- Foodbanks are needed because there are holes in the net of welfare provision. It’s important for churches and others to lobby government to mend the nets so that no-one, and especially no child, goes hungry. There is more on that in this report from the Church Action on Poverty http://www.church-poverty.org.uk/safetynet
Lent is a time to pause, to slow down, to reflect on our lives, to connect more deeply with God and with our neighbours. As you give something up this year, take time to help others who do not have enough.
Lonely planet. 149 million kilometres from small star, on edge of galaxy, rich and full of potential. Afraid (sometimes). GSOH (sometimes). Looking for long term relationship. WLTM saviour.
There are three great truths at the heart of the Christmas story. The first is that humankind needs help. On our own we mess things up very badly indeed.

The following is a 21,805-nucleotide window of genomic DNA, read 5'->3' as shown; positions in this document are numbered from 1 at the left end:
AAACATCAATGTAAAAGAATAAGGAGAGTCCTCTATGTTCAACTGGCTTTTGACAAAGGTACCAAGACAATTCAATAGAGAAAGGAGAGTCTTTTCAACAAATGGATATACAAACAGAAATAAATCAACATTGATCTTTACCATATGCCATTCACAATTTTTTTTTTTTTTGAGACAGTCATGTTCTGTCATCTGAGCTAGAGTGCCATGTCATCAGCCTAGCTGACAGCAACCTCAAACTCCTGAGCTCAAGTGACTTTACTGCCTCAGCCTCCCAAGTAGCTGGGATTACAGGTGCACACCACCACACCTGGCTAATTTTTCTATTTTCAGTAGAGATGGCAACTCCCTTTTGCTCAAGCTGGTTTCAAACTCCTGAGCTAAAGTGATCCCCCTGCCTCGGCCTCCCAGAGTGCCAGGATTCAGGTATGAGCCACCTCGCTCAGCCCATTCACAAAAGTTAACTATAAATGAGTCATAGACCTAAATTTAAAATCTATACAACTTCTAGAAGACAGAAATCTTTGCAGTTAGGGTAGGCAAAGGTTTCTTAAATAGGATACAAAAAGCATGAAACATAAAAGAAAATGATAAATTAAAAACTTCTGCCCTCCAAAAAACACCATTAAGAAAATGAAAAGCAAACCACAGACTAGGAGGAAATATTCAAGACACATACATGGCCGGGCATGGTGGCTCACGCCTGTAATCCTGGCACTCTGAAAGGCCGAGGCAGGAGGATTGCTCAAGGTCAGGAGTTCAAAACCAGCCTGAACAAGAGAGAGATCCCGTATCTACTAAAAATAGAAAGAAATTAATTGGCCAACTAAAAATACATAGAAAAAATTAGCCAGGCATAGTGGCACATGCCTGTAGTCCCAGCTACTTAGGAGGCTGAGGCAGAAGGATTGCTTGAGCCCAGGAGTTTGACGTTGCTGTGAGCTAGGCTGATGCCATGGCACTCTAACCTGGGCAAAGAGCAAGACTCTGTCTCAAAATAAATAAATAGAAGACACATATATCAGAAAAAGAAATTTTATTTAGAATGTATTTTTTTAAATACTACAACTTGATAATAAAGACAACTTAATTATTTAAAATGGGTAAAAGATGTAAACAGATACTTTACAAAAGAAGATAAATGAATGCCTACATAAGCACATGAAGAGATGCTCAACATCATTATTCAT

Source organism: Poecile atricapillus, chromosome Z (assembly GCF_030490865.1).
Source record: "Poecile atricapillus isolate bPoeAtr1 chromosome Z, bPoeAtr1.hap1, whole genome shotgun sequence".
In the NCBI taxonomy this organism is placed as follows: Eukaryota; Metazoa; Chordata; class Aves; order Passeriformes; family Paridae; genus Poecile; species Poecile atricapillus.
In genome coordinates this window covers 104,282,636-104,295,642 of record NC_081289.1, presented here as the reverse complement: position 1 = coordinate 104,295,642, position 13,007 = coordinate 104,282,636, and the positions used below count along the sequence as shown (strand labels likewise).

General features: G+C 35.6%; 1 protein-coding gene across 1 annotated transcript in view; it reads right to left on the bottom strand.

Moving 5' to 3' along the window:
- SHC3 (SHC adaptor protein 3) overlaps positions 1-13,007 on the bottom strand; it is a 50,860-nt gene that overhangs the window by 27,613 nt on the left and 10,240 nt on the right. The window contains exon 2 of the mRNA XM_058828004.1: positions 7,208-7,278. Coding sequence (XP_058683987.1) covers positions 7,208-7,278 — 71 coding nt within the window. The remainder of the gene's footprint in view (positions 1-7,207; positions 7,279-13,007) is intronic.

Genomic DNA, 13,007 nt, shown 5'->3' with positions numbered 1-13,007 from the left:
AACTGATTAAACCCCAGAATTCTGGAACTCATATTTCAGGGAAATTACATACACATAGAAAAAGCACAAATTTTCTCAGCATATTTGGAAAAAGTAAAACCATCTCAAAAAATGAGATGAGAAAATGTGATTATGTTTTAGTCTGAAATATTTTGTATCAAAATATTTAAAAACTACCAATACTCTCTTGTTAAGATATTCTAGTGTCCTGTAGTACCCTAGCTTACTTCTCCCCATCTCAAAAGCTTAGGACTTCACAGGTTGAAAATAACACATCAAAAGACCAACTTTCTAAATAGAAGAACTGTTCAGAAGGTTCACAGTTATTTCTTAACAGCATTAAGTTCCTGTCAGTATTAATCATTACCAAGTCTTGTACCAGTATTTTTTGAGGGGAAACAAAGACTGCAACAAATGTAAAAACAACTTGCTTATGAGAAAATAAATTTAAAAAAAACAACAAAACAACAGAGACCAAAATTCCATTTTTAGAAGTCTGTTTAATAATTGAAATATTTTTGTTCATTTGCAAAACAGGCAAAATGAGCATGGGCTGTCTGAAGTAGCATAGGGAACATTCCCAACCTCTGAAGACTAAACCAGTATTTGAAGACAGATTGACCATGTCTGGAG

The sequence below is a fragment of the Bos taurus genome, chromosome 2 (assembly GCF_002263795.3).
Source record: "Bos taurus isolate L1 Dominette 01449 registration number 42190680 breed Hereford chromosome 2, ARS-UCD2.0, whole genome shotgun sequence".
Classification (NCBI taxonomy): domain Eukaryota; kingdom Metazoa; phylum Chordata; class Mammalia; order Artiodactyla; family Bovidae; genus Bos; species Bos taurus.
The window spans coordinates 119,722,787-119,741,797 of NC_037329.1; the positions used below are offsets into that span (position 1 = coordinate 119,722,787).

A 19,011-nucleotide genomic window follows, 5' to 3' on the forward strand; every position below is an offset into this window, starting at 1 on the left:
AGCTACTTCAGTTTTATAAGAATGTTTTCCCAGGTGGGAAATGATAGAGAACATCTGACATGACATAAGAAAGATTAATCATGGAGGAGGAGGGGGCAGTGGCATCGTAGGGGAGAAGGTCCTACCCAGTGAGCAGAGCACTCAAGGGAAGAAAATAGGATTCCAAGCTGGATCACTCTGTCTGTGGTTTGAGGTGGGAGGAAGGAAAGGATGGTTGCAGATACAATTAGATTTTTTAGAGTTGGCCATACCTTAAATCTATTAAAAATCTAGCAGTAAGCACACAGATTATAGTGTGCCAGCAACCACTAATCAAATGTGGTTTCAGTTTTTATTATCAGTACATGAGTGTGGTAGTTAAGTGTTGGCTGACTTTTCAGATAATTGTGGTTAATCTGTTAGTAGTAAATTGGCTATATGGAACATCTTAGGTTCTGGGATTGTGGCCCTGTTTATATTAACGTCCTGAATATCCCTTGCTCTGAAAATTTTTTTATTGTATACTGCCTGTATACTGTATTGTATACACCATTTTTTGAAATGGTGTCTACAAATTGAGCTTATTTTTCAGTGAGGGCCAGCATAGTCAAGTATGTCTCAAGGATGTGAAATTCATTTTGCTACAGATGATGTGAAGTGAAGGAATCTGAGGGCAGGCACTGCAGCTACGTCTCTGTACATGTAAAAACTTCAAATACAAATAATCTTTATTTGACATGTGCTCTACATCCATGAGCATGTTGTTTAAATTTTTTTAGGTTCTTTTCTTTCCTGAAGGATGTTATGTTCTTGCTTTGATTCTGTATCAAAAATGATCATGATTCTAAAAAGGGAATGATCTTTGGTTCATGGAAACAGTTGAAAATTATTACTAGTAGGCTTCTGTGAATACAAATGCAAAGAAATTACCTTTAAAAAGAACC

At the end of 2015, that’s not hard to understand. Look around you. The news has been dominated this year by the migrant and refugee crisis in Syria. Millions of people are on the move. There have been acts of terrorism around the world and on our doorstep: all of them man made. We have polluted the world we live in. Humanity’s greed and selfishness is now affecting the climate and the weather in ways which will affect our children and grandchildren. Yorkshire’s industrial base has declined further this year with the end of deep coal mining and the redundancies in steel. We have terrible examples in our own communities of the way in which people hurt the innocent for their own gratification. The gap between rich and poor in our own country grows ever wider. Many families are fractured. Many are lonely. Many lives lack direction. Who can say we do not need help?